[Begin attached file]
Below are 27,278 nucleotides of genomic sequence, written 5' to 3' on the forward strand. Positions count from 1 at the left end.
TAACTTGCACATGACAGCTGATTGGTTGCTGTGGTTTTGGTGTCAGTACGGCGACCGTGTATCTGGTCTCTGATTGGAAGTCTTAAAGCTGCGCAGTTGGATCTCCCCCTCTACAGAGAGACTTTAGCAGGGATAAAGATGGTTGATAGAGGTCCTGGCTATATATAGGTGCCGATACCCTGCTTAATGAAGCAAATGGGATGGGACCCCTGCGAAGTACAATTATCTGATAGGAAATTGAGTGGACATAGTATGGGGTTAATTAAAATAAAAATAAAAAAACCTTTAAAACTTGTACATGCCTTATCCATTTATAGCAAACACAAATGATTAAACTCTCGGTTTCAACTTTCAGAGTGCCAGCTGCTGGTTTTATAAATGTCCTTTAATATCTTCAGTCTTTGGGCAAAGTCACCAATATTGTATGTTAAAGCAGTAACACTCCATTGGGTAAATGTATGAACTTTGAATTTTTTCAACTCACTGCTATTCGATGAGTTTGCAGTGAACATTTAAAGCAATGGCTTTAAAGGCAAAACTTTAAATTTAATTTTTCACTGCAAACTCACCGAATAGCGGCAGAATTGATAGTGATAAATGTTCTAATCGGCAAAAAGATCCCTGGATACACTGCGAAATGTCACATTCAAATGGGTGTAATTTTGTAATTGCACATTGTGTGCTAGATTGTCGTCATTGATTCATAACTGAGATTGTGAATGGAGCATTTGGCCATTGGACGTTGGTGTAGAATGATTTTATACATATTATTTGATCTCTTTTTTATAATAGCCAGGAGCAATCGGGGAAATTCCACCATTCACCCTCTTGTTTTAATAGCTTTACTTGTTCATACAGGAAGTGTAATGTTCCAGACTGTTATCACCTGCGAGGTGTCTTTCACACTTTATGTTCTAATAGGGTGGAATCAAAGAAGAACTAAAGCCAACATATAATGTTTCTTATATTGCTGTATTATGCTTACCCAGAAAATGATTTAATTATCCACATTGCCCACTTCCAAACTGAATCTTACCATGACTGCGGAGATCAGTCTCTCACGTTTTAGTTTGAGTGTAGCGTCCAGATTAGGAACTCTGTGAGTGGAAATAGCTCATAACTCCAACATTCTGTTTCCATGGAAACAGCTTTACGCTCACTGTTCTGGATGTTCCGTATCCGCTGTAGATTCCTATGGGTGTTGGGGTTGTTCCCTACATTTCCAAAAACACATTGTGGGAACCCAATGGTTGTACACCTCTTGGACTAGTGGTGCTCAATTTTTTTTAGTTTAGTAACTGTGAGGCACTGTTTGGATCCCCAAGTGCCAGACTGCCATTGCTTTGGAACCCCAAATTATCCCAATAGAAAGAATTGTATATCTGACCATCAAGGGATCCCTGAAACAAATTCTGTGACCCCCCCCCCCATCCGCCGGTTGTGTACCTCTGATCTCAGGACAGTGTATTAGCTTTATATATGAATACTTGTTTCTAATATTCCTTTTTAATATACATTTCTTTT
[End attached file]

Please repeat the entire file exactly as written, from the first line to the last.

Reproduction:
Below are 27,278 nucleotides of genomic sequence, written 5' to 3' on the forward strand. Positions count from 1 at the left end.
TAACTTGCACATGACAGCTGATTGGTTGCTGTGGTTTTGGTGTCAGTACGGCGACCGTGTATCTGGTCTCTGATTGGAAGTCTTAAAGCTGCGCAGTTGGATCTCCCCCTCTACAGAGAGACTTTAGCAGGGATAAAGATGGTTGATAGAGGTCCTGGCTATATATAGGTGCCGATACCCTGCTTAATGAAGCAAATGGGATGGGACCCCTGCGAAGTACAATTATCTGATAGGAAATTGAGTGGACATAGTATGGGGTTAATTAAAATAAAAATAAAAAAACCTTTAAAACTTGTACATGCCTTATCCATTTATAGCAAACACAAATGATTAAACTCTCGGTTTCAACTTTCAGAGTGCCAGCTGCTGGTTTTATAAATGTCCTTTAATATCTTCAGTCTTTGGGCAAAGTCACCAATATTGTATGTTAAAGCAGTAACACTCCATTGGGTAAATGTATGAACTTTGAATTTTTTCAACTCACTGCTATTCGATGAGTTTGCAGTGAACATTTAAAGCAATGGCTTTAAAGGCAAAACTTTAAATTTAATTTTTCACTGCAAACTCACCGAATAGCGGCAGAATTGATAGTGATAAATGTTCTAATCGGCAAAAAGATCCCTGGATACACTGCGAAATGTCACATTCAAATGGGTGTAATTTTGTAATTGCACATTGTGTGCTAGATTGTCGTCATTGATTCATAACTGAGATTGTGAATGGAGCATTTGGCCATTGGACGTTGGTGTAGAATGATTTTATACATATTATTTGATCTCTTTTTTATAATAGCCAGGAGCAATCGGGGAAATTCCACCATTCACCCTCTTGTTTTAATAGCTTTACTTGTTCATACAGGAAGTGTAATGTTCCAGACTGTTATCACCTGCGAGGTGTCTTTCACACTTTATGTTCTAATAGGGTGGAATCAAAGAAGAACTAAAGCCAACATATAATGTTTCTTATATTGCTGTATTATGCTTACCCAGAAAATGATTTAATTATCCACATTGCCCACTTCCAAACTGAATCTTACCATGACTGCGGAGATCAGTCTCTCACGTTTTAGTTTGAGTGTAGCGTCCAGATTAGGAACTCTGTGAGTGGAAATAGCTCATAACTCCAACATTCTGTTTCCATGGAAACAGCTTTACGCTCACTGTTCTGGATGTTCCGTATCCGCTGTAGATTCCTATGGGTGTTGGGGTTGTTCCCTACATTTCCAAAAACACATTGTGGGAACCCAATGGTTGTACACCTCTTGGACTAGTGGTGCTCAATTTTTTTTAGTTTAGTAACTGTGAGGCACTGTTTGGATCCCCAAGTGCCAGACTGCCATTGCTTTGGAACCCCAAATTATCCCAATAGAAAGAATTGTATATCTGACCATCAAGGGATCCCTGAAACAAATTCTGTGACCCCCCCCCCCATCCGCCGGTTGTGTACCTCTGATCTCAGGACAGTGTATTAGCTTTATATATGAATACTTGTTTCTAATATTCCTTTTTAATATACATTTCTTTT